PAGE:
Understanding the purpose of a legacy microsite can help you determine whether you should fold it into your newly designed website or dump it. These tips will help guide you in the decision making process.
In my tenure as a web manager, I’ve worked on countless projects where the client wanted to redesign their website. The first step in a site redesign process is to complete a site mapping exercise, where various pages and content are identified. As part of the process, we frequently uncovered microsites, which is somewhat like finding a skeleton in the closest. The newly found microsites raise the question of whether they should be collapsed into the site or permanently removed.
While answer may seem elusive, I’ve found that the decision can be driven through thinking about the common characteristics of a microsite. These characteristics include:
- Unique branding
- Special content
- Custom navigation/URL
- Nonstandard content management
To clarify, a microsite is typically launched to support a new marketing initiative or promotion. The site may break the branding guidelines or rely on new print collateral so that the marketers can fully test their initiative. A microsite frequently has new content that doesn’t follow the normal content structure of the website. Additionally, the microsite may play a part in an SEO campaign or and SEM campaign so it may not link to the corporate site or require custom navigation so that visitors don’t have to think. Lastly, the content on the microsite may require more involvement than the corporate IT department can dedicate to this initiative.
So how do these characteristics help determine whether to migrate the microsite?
To answer this question, one must simply evaluate whether the characteristics of the site when it was built have stood the test of time. Some questions to ask yourself include:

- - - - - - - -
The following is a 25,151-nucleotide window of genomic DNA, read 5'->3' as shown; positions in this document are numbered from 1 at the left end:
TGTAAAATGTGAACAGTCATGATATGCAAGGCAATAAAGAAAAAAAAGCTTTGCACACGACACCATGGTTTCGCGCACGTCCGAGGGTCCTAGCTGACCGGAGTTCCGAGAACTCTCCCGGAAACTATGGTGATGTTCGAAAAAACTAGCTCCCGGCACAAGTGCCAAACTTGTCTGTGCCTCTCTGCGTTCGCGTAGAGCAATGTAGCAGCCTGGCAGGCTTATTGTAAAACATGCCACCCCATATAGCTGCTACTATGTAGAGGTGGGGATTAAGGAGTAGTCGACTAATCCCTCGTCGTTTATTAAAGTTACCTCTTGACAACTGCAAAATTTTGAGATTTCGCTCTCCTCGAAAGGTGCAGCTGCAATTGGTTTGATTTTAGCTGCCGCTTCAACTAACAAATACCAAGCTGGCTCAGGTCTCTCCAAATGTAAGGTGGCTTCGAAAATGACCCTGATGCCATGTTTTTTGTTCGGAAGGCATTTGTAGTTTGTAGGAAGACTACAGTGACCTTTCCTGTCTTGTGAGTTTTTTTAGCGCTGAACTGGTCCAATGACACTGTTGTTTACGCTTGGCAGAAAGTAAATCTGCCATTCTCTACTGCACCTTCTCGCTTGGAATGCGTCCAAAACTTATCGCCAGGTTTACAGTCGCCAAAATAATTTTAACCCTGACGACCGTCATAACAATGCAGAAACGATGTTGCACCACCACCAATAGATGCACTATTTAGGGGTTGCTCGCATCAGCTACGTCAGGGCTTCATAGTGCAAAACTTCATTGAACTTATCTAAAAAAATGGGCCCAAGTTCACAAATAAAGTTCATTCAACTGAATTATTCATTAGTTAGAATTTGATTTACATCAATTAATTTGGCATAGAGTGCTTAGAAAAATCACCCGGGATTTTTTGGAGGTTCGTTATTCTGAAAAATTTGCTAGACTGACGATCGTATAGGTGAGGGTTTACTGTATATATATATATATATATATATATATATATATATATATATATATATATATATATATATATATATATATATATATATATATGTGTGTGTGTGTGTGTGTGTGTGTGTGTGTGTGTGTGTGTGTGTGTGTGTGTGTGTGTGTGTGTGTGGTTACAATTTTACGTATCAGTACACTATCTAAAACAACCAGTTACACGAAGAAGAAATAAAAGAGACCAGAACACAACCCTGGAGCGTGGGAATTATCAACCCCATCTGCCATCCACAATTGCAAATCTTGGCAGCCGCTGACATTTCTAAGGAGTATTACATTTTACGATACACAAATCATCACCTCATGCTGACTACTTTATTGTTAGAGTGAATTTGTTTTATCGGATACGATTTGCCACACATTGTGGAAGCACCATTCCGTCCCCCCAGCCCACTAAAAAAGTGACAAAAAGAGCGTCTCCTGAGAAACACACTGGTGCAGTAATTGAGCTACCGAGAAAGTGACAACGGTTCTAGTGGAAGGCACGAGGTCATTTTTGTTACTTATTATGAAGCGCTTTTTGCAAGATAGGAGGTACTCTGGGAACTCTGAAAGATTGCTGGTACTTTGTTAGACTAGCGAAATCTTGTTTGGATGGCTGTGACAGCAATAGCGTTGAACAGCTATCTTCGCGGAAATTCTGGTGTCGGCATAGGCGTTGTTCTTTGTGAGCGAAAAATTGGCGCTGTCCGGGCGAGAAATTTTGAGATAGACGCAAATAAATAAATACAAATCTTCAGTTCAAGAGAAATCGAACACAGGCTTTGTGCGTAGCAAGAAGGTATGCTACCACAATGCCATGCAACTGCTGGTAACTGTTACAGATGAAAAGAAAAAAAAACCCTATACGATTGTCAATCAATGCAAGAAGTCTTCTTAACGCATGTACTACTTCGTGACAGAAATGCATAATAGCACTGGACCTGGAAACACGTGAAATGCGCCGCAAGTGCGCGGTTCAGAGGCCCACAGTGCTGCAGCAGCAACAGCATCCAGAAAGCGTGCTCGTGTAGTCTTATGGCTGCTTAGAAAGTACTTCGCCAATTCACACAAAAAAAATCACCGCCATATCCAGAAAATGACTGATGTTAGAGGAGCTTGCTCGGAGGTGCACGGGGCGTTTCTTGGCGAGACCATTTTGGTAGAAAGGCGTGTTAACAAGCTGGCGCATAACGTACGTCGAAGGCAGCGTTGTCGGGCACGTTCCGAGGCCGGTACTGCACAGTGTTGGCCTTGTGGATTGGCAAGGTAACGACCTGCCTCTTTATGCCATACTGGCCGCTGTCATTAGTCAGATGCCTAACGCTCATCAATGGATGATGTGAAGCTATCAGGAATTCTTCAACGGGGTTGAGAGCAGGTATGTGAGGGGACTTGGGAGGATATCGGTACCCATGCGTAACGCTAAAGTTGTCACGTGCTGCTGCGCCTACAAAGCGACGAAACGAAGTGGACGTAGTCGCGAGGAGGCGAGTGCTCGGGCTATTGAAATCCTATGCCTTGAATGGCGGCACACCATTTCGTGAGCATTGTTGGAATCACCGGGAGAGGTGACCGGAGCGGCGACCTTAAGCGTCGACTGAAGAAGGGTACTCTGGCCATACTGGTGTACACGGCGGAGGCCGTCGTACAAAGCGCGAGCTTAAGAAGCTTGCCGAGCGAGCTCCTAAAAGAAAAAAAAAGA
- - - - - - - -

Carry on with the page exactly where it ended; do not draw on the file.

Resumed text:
- Has the marketing initiative or promotion become a permanent part of your marketing offerings?
- Can the design shift back to the corporate branding guidelines?
- Can the content fit within the corporate website through the use of an existing content template?
- Will the microsite continue to meet its goals if the navigation matches the corporate site?
- Can the content on the microsite be managed through a Content Management System or CMS?
By answering more of the questions above with a yes, the clearer the direction is to fold the microsite in with your website.
In my previous post on online forms and project requirements, I discussed what can happen to data once a form is submitted. And while it is critical to understand what happens to the data, web developers developers also need to better understand the form data.
As defined in the previous post, an online form is an interactive interface where a user can submit one or more fields. The fields allow a user to submit data, where it can be their name, email address or even password.
There are two general types of fields:
- Free-flowing fields. Often referred to as an input field of type TEXT, these allow a user to enter virtually any kind of data, including alpha numeric text, dates, or numbers.
- Constrained fields. Often referred to as a SELECT field or an input field of type RADIO or CHECKBOX, these allow a user to enter pre-determined data.